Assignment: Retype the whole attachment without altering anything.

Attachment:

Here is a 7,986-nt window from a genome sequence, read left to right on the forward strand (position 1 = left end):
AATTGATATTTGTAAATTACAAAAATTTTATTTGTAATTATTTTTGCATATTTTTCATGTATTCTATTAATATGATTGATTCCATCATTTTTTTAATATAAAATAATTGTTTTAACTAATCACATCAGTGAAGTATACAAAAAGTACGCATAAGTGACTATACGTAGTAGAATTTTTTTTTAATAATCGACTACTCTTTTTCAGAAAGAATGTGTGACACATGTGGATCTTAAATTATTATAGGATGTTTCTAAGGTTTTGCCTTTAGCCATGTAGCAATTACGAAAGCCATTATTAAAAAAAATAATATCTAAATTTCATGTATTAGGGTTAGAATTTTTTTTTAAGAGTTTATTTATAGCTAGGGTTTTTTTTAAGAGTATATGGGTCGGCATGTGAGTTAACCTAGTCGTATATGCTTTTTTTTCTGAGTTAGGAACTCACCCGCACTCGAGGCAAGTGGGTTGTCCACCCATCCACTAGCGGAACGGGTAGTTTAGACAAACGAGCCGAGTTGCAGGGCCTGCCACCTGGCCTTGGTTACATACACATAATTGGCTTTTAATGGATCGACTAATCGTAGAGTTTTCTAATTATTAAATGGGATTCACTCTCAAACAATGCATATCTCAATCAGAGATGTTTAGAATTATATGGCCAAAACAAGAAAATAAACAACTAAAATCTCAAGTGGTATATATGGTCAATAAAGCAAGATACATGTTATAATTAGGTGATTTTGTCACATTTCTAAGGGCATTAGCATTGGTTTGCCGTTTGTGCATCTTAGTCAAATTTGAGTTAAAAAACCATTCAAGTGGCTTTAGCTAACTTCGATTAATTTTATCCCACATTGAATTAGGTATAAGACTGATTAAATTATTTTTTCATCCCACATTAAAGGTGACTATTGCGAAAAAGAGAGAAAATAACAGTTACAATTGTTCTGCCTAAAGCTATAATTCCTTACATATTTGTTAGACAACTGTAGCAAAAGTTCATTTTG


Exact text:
Here is a 7,986-nt window from a genome sequence, read left to right on the forward strand (position 1 = left end):
AATTGATATTTGTAAATTACAAAAATTTTATTTGTAATTATTTTTGCATATTTTTCATGTATTCTATTAATATGATTGATTCCATCATTTTTTTAATATAAAATAATTGTTTTAACTAATCACATCAGTGAAGTATACAAAAAGTACGCATAAGTGACTATACGTAGTAGAATTTTTTTTTAATAATCGACTACTCTTTTTCAGAAAGAATGTGTGACACATGTGGATCTTAAATTATTATAGGATGTTTCTAAGGTTTTGCCTTTAGCCATGTAGCAATTACGAAAGCCATTATTAAAAAAAATAATATCTAAATTTCATGTATTAGGGTTAGAATTTTTTTTTAAGAGTTTATTTATAGCTAGGGTTTTTTTTAAGAGTATATGGGTCGGCATGTGAGTTAACCTAGTCGTATATGCTTTTTTTTCTGAGTTAGGAACTCACCCGCACTCGAGGCAAGTGGGTTGTCCACCCATCCACTAGCGGAACGGGTAGTTTAGACAAACGAGCCGAGTTGCAGGGCCTGCCACCTGGCCTTGGTTACATACACATAATTGGCTTTTAATGGATCGACTAATCGTAGAGTTTTCTAATTATTAAATGGGATTCACTCTCAAACAATGCATATCTCAATCAGAGATGTTTAGAATTATATGGCCAAAACAAGAAAATAAACAACTAAAATCTCAAGTGGTATATATGGTCAATAAAGCAAGATACATGTTATAATTAGGTGATTTTGTCACATTTCTAAGGGCATTAGCATTGGTTTGCCGTTTGTGCATCTTAGTCAAATTTGAGTTAAAAAACCATTCAAGTGGCTTTAGCTAACTTCGATTAATTTTATCCCACATTGAATTAGGTATAAGACTGATTAAATTATTTTTTCATCCCACATTAAAGGTGACTATTGCGAAAAAGAGAGAAAATAACAGTTACAATTGTTCTGCCTAAAGCTATAATTCCTTACATATTTGTTAGACAACTGTAGCAAAAGTTCATTTTG